“There is a palpable fear to living in a new country, and though it is more acute in the first months, even year, of your stay, it never completely evaporates as time goes on. It simply changes. The anxiousness that was once concentrated on how you’re going to make new friends, adjust, and master the nuances of the language has become the repeated question “What am I missing?” “-Chelsea Fagan.
There were things I was supposed to do while I was back in the States. Get my hair cut. Check the status of my student loans. Buy more Starbucks Via. Get my Kindle fixed.
In the past two weeks, I did none of those things.
Instead, I walked on the beach. I drank good beer. I went on a winding road trip up the precarious roads of Highway 101. I camped in the Redwoods. I surprised a friend at a going away party. I held my niece, I hugged my friends, and I smiled so much my face hurt.
I landed in San Diego filled with anxiety and anticipation. Although the prospect of going back to the Sates was exciting, it was also nerve racking. It had taken a few months for Otavalo to feel like home, was I ruining that by leaving so quickly? Aurora had fretted about me leaving, especially as the dates of my return kept changing.
“You’re not going to come back,” she kept saying. “You’re going to love it so much you won’t come back.” I had assured her that no, I was definitely coming back. “I’m leaving most of my stuff here!” I insisted. She didn’t seem convinced.
San Diego is a beautiful destination. I didn’t even stay in San Diego, but rather, Cardiff-by-the-Sea, a suburb that hugs the Pacific Ocean and seems almost suspiciously beautiful. How can the water be so clear? The sky so blue? The streets so clean? How is everyone so fit? I had woken up one morning in my tiny, cement room on the side of a mountain in Ecuador, and the next night fallen asleep in a beach house a few blocks from the Ocean. My mind was spinning.
I had a realization when I was younger, maybe 12 or 13, that no matter where I was I would always be missing someone. My family is spread across the globe, some in England, Australia, Canada. There are not many of us in Oregon. And I remember, standing in the kitchen of my Aunt and Uncle’s house in England, so happy to be there, but also missing my mom, who had stayed behind in Oregon. And it hit me. There will always be someone. There will always be something. A part of your heart may always wish it was somewhere else.
I spent a few days in San Diego with Jeff, and then we packed up his old Sentra and headed north. He is moving back to Portland and we decided a roadtrip would be the most fun way to get both ourselves and his stuff up to Oregon. We had roadtripped down to San Diego the previous year, but through the awful corridor of I-5, so this time we took the scenic route. The coastline of California is beautiful, and often we were silent, as I stared out the window and wondered what my host family was doing.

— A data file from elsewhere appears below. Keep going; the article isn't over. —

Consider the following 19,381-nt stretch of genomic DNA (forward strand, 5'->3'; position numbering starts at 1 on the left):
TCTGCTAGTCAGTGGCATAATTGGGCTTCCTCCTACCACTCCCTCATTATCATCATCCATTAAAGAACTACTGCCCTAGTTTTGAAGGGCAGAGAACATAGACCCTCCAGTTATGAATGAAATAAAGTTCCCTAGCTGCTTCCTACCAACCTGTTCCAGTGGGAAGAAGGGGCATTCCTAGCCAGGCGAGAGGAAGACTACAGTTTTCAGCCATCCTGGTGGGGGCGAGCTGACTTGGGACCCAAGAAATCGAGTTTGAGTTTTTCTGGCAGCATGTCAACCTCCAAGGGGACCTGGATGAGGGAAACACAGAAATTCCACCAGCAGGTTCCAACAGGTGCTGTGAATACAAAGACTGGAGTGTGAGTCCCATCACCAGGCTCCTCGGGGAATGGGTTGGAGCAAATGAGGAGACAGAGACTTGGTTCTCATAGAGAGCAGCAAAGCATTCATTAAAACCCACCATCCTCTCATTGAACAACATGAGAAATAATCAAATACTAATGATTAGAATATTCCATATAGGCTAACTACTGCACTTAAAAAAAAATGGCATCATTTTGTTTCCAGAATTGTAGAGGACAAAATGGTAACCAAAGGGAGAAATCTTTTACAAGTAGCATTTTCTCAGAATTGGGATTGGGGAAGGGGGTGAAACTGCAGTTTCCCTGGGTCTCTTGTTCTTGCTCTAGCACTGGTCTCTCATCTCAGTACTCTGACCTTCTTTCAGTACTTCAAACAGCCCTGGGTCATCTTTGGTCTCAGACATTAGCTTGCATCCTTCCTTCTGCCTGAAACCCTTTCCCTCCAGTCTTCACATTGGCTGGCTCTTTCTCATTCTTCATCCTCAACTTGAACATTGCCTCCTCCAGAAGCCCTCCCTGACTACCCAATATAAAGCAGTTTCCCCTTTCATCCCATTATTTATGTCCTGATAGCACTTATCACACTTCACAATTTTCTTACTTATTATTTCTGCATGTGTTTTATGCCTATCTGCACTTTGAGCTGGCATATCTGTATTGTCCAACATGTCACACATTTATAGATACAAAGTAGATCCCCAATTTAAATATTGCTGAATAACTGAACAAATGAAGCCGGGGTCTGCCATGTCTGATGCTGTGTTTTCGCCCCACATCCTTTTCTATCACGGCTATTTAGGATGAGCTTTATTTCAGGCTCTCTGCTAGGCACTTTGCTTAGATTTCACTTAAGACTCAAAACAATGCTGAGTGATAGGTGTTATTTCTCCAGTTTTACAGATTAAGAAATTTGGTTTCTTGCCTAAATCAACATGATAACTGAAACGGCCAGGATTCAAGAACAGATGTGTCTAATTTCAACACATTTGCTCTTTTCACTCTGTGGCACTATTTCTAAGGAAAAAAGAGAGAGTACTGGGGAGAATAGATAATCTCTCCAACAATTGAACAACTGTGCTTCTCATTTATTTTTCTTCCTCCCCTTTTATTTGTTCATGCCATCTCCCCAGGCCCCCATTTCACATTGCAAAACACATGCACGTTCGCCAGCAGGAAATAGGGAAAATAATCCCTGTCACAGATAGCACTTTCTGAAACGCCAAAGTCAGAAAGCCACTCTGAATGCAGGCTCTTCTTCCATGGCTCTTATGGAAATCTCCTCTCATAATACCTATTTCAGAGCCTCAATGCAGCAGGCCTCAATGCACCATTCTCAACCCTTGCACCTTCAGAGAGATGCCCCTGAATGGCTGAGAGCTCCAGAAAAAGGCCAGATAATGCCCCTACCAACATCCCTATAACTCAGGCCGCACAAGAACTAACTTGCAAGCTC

It is strange, to be in a place you have imagined for so long, thinking of the place where you imagined it.
I spent four days in Portland. The things I loved the most about my time at home was the simple moments that I had missed while in Ecuador. Sitting in a bar drinking IPA, huddled close to a newly built campfire as the sun goes down, sitting with my parents on our deck, watching our fat old dogs waddle around like balloon animals, reading a book with my niece, sitting in a car with Tia and Jamie, singing Avett Brother’s lyrics late at night on the couch with Skip. To sound very cliché, it felt like a gift to spend time with people I care about so much.
After Portland, Jeff and I flew back to San Diego, where I spent two days before I flew back to Ecuador. As I went about my days in the States, I thought constantly about Ecuador. About my family. About my work. About going back. It seems, Otavalo has really gotten under my skin.
But, leaving was difficult. Saying goodbye to family and friends, knowing how long it will be until you see them again. Knowing exactly what it feels like to miss them. Knowing you will feel that again. It is difficult, when I feel as if I fit into my life in Portland like a puzzle piece, to realize I am going back to a place that sometimes is very difficult.
But I arrived yesterday in Panecillo, my bags heavy with presents for my host family. I started walking down the steep dirt hill that leads to the house, but couldn’t see a single family member outside. Then Johnny, my twelve-year-old brother, walked out the door, his head down, reading a book.
“Hola!” I said from where I stood. He looked up, and his faced exploded into a smile.
“LIZZIE!”He screamed, dropping his book. He ran towards me, throwing his arms around me. “LIZZIE, LIZZIE, LIZZIE!!” Mateo stumbled out the front door, followed by Nataly, followed by Aurora. Mateo jumped up and down and then wrapped his little arms around my legs. I hugged each of them and when I got to Aurora she said: ” I really thought you weren’t coming back.”
It seems, that maybe I fit into two places.